Looking ahead is Van Avermaet cursed? Of course not and this would could take the pressure off him now which will only help him. Rowe was both bold and strong on the Taaienberg and should be around from here to Roubaix, ditto Tiesj Benoot. Peter Sagan put any doubts about his form away and in case you’re wondering, he’s kept his hairy legs. As for the others Alexander Kristoff backed off after being caught by a crash and then a mechanical and will be back for Kuurne-Brussels-Kuurne. Gougeard has been an early breakaway specialist but has the power to match the big names but easier said than done, he’s a giant diesel and if latching onto today’s quartet takes giant stamina having the explosive power to match Sagan and Benoot uphill is another matter. If anything his team will let him keep playing, “Gougou” is still 22 and tied to the team until the end of 2018.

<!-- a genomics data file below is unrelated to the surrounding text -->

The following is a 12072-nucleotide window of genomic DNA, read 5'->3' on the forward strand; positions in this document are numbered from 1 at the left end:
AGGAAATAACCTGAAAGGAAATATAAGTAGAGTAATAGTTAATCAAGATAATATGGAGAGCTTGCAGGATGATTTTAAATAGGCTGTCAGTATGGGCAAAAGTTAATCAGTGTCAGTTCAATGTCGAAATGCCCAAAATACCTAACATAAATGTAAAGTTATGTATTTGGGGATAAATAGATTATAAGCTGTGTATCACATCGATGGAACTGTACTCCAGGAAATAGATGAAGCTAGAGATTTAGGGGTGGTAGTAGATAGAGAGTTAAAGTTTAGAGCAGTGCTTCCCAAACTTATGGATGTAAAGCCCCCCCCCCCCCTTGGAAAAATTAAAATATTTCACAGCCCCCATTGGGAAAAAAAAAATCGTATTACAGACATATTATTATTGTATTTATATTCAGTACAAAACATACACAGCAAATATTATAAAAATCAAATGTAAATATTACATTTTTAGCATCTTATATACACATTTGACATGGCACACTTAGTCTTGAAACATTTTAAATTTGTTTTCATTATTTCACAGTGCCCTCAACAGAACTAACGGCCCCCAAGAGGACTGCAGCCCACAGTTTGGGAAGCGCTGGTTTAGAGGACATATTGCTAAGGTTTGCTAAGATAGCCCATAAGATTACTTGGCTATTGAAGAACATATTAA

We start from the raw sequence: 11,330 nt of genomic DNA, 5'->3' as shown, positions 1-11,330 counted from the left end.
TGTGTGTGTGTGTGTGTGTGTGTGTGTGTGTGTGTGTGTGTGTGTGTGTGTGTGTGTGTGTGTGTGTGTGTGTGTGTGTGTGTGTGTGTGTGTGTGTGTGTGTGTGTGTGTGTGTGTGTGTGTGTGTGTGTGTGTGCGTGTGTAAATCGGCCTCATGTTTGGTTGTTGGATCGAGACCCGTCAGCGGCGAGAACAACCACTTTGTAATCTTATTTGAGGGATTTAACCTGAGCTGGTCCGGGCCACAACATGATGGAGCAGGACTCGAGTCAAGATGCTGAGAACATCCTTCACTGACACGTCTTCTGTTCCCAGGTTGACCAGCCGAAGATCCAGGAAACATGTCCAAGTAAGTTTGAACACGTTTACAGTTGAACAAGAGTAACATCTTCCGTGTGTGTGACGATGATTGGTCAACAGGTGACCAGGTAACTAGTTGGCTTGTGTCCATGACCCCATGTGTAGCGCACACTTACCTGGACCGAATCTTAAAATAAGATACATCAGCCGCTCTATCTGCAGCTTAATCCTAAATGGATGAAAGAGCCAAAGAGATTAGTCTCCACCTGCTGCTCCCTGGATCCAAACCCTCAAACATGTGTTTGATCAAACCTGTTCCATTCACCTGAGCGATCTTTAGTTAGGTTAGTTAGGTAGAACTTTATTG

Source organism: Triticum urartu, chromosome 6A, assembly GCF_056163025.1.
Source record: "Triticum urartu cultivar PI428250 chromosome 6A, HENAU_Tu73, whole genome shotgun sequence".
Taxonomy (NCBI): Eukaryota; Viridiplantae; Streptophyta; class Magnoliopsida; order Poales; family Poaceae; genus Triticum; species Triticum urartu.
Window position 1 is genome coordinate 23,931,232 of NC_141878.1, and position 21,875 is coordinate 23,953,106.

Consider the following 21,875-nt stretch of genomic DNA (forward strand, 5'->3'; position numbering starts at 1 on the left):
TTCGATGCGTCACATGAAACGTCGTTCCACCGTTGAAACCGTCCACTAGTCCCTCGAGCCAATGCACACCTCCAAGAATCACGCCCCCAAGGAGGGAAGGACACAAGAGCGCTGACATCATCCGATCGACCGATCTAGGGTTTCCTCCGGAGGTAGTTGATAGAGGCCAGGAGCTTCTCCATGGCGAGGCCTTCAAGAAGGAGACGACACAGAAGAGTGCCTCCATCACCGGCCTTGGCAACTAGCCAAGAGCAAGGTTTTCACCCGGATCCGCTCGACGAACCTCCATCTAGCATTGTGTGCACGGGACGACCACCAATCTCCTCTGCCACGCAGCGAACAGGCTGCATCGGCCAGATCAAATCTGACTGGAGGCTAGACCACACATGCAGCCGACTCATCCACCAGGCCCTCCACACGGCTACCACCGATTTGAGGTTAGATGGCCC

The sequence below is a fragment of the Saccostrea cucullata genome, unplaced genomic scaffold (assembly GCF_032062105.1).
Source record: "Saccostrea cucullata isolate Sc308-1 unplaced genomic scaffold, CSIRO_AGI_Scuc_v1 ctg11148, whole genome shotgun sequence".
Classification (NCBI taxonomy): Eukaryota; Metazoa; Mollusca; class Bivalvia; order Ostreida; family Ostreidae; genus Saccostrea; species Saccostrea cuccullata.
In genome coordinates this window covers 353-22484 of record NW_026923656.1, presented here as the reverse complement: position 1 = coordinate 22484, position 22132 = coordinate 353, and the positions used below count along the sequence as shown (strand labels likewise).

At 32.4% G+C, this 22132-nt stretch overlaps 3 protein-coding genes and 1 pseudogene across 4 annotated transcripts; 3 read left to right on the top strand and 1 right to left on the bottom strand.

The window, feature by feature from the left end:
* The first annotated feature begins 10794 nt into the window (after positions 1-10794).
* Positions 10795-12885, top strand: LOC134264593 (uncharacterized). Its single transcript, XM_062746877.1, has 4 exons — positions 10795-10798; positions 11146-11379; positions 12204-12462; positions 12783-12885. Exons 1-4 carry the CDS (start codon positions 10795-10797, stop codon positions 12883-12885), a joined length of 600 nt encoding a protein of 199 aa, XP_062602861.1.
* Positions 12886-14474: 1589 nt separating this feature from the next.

The big absentee was Etixx-Quickstep. When asked by Sporza what happened Patrick Lefevere quipped “we’ve won, but in France” after Petr Vakoč had taken the Classic Sud Ardèche before lamenting Tony Martin’s crash and the way it took out Terpstra too. But where was Tom Boonen? He wasn’t full of beans on the Taaienberg and told the media that he’d been out of position and never had the legs to follow the eventual winners.
The Verdict: the long winter break is over. As good as some races have been so far this year they’re never as tactically complex nor offer excitement and uncertainty for so long. This was a superb edition with a long range attack that never got a minute on the bunch and the time gap was plunging as they raced into Gent to add to the tension. Gougeard was never going to win but the other four all had their cards to play and it was only the final metres that we saw Sagan could not pass Van Avermaet.